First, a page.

Consanguineous marriage in Oman: understanding the community awareness about congenital effects of and attitude towards consanguineous marriage

M. Mazharul Islam*

*Corresponding author for this work

Research output: Contribution to journalArticlepeer-review

7 Citations (Scopus)

Abstract

Background: Although consanguinity is widely practiced in Oman, the attitude of community towards consanguinity and the awareness of its health consequences to offspring remain largely unexplored. Aim: To analyse the levels and trends of consanguineous marriage and examine community awareness about congenital anomaly associated with consanguinity and attitude towards consanguinity in Oman. Subjects and methods: The data come from a nationally representative survey on Omani adults of age 18 years and above, irrespective of their marital status. Data were analysed using both descriptive and multivariate statistical techniques. Results: The survey results indicate a very high rate (49%) of consanguineous marriage in Oman. There is a declining trend in consanguinity which may be attributed to decline in first cousin marriage. Omani adults have moderately high knowledge (69%) about health consequences of consanguineous marriage. There is a high positive attitude towards consanguineous marriage (75%) which appeared as a significant predictor of current practice of consanguineous marriage in Oman. Conclusion: The positive attitude of the Omani community towards consanguinity outweighs the negative health consequences of consanguinity, and the practice is likely to remain high in the near future. Strong educational and motivational programmes are needed to bring further changes in attitude towards consanguinity and, thus, reduce the burden of congenital anomalies associated with consanguinity in Oman.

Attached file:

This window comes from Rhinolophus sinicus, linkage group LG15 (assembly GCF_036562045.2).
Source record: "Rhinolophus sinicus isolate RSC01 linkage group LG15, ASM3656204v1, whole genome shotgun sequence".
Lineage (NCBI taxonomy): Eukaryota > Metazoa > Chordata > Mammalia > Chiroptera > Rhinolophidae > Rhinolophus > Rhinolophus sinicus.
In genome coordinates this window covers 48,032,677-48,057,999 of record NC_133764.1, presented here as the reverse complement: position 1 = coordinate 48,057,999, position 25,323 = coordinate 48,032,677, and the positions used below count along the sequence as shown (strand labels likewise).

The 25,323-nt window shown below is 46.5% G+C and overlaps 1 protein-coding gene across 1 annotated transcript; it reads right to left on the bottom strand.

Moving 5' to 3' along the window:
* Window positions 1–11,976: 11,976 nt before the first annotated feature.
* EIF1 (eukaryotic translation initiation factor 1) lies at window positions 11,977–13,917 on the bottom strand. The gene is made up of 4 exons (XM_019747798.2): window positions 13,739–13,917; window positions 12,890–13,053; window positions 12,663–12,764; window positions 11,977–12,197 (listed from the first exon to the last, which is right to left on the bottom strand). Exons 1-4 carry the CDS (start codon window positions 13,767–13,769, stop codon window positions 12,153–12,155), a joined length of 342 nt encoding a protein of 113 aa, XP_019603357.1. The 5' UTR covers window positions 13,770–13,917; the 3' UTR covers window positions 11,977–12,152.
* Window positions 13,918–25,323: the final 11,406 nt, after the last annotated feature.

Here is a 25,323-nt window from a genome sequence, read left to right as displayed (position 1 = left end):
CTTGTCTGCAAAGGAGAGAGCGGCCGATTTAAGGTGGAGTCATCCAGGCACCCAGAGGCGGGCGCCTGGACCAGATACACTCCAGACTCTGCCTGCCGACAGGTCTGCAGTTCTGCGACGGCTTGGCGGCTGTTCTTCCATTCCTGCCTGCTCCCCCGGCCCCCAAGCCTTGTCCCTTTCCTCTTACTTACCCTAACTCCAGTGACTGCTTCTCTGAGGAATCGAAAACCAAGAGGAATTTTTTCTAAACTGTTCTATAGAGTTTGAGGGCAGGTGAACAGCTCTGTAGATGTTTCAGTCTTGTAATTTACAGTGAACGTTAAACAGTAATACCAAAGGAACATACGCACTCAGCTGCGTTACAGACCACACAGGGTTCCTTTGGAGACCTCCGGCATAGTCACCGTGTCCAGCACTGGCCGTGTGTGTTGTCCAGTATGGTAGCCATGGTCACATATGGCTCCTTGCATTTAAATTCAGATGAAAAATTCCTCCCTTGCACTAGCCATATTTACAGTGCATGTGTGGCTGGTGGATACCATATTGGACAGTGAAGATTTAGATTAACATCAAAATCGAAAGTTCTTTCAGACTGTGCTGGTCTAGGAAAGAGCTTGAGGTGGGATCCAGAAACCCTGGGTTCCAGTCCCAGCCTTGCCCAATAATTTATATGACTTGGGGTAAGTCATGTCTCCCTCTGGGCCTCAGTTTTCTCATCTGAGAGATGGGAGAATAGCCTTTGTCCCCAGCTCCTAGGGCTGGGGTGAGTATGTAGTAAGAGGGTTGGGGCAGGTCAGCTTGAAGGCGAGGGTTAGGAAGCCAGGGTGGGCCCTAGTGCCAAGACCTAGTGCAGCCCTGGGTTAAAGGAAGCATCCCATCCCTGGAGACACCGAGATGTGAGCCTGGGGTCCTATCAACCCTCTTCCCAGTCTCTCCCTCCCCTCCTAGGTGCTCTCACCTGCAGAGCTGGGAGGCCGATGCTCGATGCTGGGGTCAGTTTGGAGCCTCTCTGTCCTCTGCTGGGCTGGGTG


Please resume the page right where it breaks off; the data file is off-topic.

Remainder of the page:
Original languageEnglish
Pages (from-to)1-14
Number of pages14
JournalAnnals of Human Biology
DOIs
Publication statusAccepted/In press - Sep 7 2016

Keywords

  • attitude
  • community
  • Consanguineous marriage
  • knowledge
  • Oman

ASJC Scopus subject areas

  • Epidemiology
  • Physiology
  • Ageing
  • Genetics
  • Public Health, Environmental and Occupational Health

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